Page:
issues as non-athletes ( Gorczynski et al., 2017 ; Rice et al., 2016 ), there is also support for lower levels ( Armstrong et al., 2015 ) and higher levels ( Gouttebarge et al., 2019 ) in athletes than in non-athletes. In terms of specific mental health illnesses, depression has been one of the main

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Breanna Drew and James Matthews

 al., 2007 ). However, there has been inconsistency in study findings ( Newman, Howells, & Fletcher, 2016 ) with some studies reporting similar rates of depression in student-athletes as compared to the general college population ( Storch et al., 2005 ; Wolanin et al., 2016 ; Yang et al., 2007 ) whereas

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Lennart Raudsepp and Kristi Vink

have demonstrated that approximately 10% to 15% of adolescents between 11 and 17 years suffer from depressive symptoms. Because adolescent depressive symptoms are thought to predict depressive disorders later in life 17 and depression has a substantial impact on mental health and psychological

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Stine Nylandsted Jensen, Andreas Ivarsson, Johan Fallby and Anne-Marie Elbe

more at risk for gambling than members of the general population, research has also indicated that gambling is related to certain mental disorders. Gambling, for example, has been identified as a comorbid factor of depression and anxiety ( Gebauer, LaBrie, & Shaffer, 2010 ). The influence that anxiety

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Lynette L. Craft and Daniel M. Landers

The effect of exercise on negative affect has been examined in hundreds of studies. However, the effect of exercise on diagnosed clinical depression has received far less attention. Furthermore, poor methodological techniques predominate and results have been conflicting. A meta-analysis was conducted to investigate the effect of exercise on clinical depression and depression resulting from mental illness. The chosen studies examined the effect of a chronic exercise paradigm (independent variable) on depression (dependent variable). Each study’s variables were coded: design, subjects, exercise, and dependent measure characteristics that could moderate the effect of exercise on depression. Moderator variables were analyzed using analysis of variance (ANOVA). Results from 30 studies showed an overall mean effect of −.72. Therefore, individuals who exercised were −.72 of a standard deviation less depressed than individuals who did not exercise. Moderating variables and implications for the prescription of exercise as an effective treatment for depression are discussed.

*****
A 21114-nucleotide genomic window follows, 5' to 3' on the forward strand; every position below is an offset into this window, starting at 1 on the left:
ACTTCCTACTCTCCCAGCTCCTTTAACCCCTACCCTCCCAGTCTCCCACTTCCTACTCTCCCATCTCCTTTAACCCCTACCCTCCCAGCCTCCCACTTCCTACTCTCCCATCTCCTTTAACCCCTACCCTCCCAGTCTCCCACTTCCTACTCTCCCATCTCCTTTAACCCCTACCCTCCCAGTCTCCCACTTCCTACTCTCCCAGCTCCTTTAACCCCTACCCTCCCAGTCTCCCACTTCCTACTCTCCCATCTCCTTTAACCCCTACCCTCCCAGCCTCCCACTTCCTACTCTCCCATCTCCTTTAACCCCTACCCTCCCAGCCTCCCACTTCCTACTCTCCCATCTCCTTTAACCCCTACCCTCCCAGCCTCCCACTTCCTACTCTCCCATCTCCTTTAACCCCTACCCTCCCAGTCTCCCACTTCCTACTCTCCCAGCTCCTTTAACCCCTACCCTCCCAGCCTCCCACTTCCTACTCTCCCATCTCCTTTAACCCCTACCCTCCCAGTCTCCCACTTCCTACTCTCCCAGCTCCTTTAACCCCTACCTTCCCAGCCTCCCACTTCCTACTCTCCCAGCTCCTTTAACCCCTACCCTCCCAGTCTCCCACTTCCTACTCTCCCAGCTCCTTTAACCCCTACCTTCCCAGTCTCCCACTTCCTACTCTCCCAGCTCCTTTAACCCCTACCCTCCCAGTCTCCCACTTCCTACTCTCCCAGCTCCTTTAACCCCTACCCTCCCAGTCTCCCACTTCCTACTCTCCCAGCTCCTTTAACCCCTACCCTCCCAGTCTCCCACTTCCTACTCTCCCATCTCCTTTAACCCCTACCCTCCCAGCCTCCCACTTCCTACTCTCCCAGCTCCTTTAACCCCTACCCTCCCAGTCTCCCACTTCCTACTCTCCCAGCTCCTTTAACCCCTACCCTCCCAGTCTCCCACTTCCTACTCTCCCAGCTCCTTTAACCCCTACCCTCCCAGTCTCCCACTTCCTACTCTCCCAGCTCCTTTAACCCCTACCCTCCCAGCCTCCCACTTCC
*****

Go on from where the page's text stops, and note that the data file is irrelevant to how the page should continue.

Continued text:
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Patrick J. O’Connor, Louis E. Aenchbacher III and Rod K. Dishman

Exercise is often recommended to elderly persons for enhancing both physical and mental health. This paper reviews the scientific evidence relating physical activity and reduced depression in the elderly. Population based studies and experimental investigations are summarized and critically evaluated. Included is a discussion of some unique challenges that must be met in order for the relationship between depression and physical activity in the elderly to be adequately studied. The weight of the available population based survey evidence, on noninstitutionalized elderly only, suggests a moderate relationship between self-reported physical inactivity and symptoms of depression. However, there is no compelling experimental evidence that exercise per se is effective in preventing or treating depressive disorders in the elderly. Suggestions aimed at improving future research in this area are offered.